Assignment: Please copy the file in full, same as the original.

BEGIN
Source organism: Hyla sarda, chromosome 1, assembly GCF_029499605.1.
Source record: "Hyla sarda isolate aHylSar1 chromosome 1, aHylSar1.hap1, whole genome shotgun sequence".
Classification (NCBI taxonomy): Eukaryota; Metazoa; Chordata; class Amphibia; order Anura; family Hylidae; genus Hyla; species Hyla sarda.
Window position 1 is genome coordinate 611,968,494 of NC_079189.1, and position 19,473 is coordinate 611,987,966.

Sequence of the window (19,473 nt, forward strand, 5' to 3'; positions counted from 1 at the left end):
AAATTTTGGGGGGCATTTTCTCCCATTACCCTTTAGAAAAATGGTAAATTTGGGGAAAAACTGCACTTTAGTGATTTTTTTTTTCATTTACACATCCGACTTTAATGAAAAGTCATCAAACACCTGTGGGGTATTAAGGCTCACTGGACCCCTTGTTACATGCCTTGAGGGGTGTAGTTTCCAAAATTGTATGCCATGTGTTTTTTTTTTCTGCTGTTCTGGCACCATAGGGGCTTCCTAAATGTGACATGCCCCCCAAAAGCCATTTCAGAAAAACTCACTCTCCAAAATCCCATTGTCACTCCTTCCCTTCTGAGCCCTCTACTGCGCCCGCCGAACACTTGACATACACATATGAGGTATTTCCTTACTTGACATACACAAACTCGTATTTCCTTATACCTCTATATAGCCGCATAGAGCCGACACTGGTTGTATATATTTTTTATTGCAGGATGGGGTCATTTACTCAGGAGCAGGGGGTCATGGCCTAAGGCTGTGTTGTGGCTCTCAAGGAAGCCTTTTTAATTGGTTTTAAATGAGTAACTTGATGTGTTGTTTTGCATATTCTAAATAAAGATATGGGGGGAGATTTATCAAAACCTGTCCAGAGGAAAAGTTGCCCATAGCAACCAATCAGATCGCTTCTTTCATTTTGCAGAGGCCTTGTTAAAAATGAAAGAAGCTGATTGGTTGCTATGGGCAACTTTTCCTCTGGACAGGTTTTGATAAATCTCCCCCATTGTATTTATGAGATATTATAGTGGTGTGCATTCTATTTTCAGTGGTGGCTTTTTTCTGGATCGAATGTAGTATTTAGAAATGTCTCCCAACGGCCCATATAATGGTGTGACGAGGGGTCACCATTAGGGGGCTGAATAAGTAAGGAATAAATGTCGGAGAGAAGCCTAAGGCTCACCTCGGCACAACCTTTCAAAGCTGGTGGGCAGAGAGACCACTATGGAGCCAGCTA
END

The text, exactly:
Source organism: Hyla sarda, chromosome 1, assembly GCF_029499605.1.
Source record: "Hyla sarda isolate aHylSar1 chromosome 1, aHylSar1.hap1, whole genome shotgun sequence".
Classification (NCBI taxonomy): Eukaryota; Metazoa; Chordata; class Amphibia; order Anura; family Hylidae; genus Hyla; species Hyla sarda.
Window position 1 is genome coordinate 611,968,494 of NC_079189.1, and position 19,473 is coordinate 611,987,966.

Sequence of the window (19,473 nt, forward strand, 5' to 3'; positions counted from 1 at the left end):
AAATTTTGGGGGGCATTTTCTCCCATTACCCTTTAGAAAAATGGTAAATTTGGGGAAAAACTGCACTTTAGTGATTTTTTTTTTCATTTACACATCCGACTTTAATGAAAAGTCATCAAACACCTGTGGGGTATTAAGGCTCACTGGACCCCTTGTTACATGCCTTGAGGGGTGTAGTTTCCAAAATTGTATGCCATGTGTTTTTTTTTTCTGCTGTTCTGGCACCATAGGGGCTTCCTAAATGTGACATGCCCCCCAAAAGCCATTTCAGAAAAACTCACTCTCCAAAATCCCATTGTCACTCCTTCCCTTCTGAGCCCTCTACTGCGCCCGCCGAACACTTGACATACACATATGAGGTATTTCCTTACTTGACATACACAAACTCGTATTTCCTTATACCTCTATATAGCCGCATAGAGCCGACACTGGTTGTATATATTTTTTATTGCAGGATGGGGTCATTTACTCAGGAGCAGGGGGTCATGGCCTAAGGCTGTGTTGTGGCTCTCAAGGAAGCCTTTTTAATTGGTTTTAAATGAGTAACTTGATGTGTTGTTTTGCATATTCTAAATAAAGATATGGGGGGAGATTTATCAAAACCTGTCCAGAGGAAAAGTTGCCCATAGCAACCAATCAGATCGCTTCTTTCATTTTGCAGAGGCCTTGTTAAAAATGAAAGAAGCTGATTGGTTGCTATGGGCAACTTTTCCTCTGGACAGGTTTTGATAAATCTCCCCCATTGTATTTATGAGATATTATAGTGGTGTGCATTCTATTTTCAGTGGTGGCTTTTTTCTGGATCGAATGTAGTATTTAGAAATGTCTCCCAACGGCCCATATAATGGTGTGACGAGGGGTCACCATTAGGGGGCTGAATAAGTAAGGAATAAATGTCGGAGAGAAGCCTAAGGCTCACCTCGGCACAACCTTTCAAAGCTGGTGGGCAGAGAGACCACTATGGAGCCAGCTA